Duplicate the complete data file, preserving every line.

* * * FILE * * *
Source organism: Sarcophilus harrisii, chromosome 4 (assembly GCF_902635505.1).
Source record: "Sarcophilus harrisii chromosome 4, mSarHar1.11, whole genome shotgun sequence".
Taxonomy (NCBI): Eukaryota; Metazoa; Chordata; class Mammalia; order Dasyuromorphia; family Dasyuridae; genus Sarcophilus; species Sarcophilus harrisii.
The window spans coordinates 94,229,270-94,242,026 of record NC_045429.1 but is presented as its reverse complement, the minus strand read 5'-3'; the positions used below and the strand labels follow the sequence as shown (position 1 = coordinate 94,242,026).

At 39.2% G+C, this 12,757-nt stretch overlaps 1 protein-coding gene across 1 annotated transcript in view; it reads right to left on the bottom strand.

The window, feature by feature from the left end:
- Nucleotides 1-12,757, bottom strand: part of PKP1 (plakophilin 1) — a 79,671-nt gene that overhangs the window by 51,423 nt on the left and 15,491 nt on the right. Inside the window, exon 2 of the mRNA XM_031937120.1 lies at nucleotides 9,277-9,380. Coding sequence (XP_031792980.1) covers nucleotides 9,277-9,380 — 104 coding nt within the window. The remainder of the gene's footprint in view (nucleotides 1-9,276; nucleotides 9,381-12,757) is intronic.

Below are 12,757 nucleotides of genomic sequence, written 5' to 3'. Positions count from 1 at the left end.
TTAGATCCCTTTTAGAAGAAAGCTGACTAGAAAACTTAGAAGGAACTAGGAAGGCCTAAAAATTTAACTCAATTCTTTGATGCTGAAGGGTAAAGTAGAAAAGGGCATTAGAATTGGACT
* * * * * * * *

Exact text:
Source organism: Sarcophilus harrisii, chromosome 4 (assembly GCF_902635505.1).
Source record: "Sarcophilus harrisii chromosome 4, mSarHar1.11, whole genome shotgun sequence".
Taxonomy (NCBI): Eukaryota; Metazoa; Chordata; class Mammalia; order Dasyuromorphia; family Dasyuridae; genus Sarcophilus; species Sarcophilus harrisii.
The window spans coordinates 94,229,270-94,242,026 of record NC_045429.1 but is presented as its reverse complement, the minus strand read 5'-3'; the positions used below and the strand labels follow the sequence as shown (position 1 = coordinate 94,242,026).

At 39.2% G+C, this 12,757-nt stretch overlaps 1 protein-coding gene across 1 annotated transcript in view; it reads right to left on the bottom strand.

The window, feature by feature from the left end:
- Nucleotides 1-12,757, bottom strand: part of PKP1 (plakophilin 1) — a 79,671-nt gene that overhangs the window by 51,423 nt on the left and 15,491 nt on the right. Inside the window, exon 2 of the mRNA XM_031937120.1 lies at nucleotides 9,277-9,380. Coding sequence (XP_031792980.1) covers nucleotides 9,277-9,380 — 104 coding nt within the window. The remainder of the gene's footprint in view (nucleotides 1-9,276; nucleotides 9,381-12,757) is intronic.

Below are 12,757 nucleotides of genomic sequence, written 5' to 3'. Positions count from 1 at the left end.
TTAGATCCCTTTTAGAAGAAAGCTGACTAGAAAACTTAGAAGGAACTAGGAAGGCCTAAAAATTTAACTCAATTCTTTGATGCTGAAGGGTAAAGTAGAAAAGGGCATTAGAATTGGACT